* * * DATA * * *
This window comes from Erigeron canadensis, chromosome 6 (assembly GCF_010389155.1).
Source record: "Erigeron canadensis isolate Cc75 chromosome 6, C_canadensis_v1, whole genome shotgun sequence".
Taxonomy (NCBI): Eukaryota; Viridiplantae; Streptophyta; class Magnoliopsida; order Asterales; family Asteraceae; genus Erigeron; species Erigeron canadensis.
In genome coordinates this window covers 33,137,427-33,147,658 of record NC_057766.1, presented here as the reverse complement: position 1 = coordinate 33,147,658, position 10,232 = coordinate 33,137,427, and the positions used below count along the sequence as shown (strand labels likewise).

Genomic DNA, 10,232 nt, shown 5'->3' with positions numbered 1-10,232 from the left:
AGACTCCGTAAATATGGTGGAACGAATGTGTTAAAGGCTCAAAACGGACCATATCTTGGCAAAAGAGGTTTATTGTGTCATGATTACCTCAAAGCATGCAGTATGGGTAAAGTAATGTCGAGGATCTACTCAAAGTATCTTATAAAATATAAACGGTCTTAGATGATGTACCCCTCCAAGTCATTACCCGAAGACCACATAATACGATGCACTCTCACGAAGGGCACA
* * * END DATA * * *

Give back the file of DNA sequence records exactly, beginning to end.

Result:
This window comes from Erigeron canadensis, chromosome 6 (assembly GCF_010389155.1).
Source record: "Erigeron canadensis isolate Cc75 chromosome 6, C_canadensis_v1, whole genome shotgun sequence".
Taxonomy (NCBI): Eukaryota; Viridiplantae; Streptophyta; class Magnoliopsida; order Asterales; family Asteraceae; genus Erigeron; species Erigeron canadensis.
In genome coordinates this window covers 33,137,427-33,147,658 of record NC_057766.1, presented here as the reverse complement: position 1 = coordinate 33,147,658, position 10,232 = coordinate 33,137,427, and the positions used below count along the sequence as shown (strand labels likewise).

Genomic DNA, 10,232 nt, shown 5'->3' with positions numbered 1-10,232 from the left:
AGACTCCGTAAATATGGTGGAACGAATGTGTTAAAGGCTCAAAACGGACCATATCTTGGCAAAAGAGGTTTATTGTGTCATGATTACCTCAAAGCATGCAGTATGGGTAAAGTAATGTCGAGGATCTACTCAAAGTATCTTATAAAATATAAACGGTCTTAGATGATGTACCCCTCCAAGTCATTACCCGAAGACCACATAATACGATGCACTCTCACGAAGGGCACA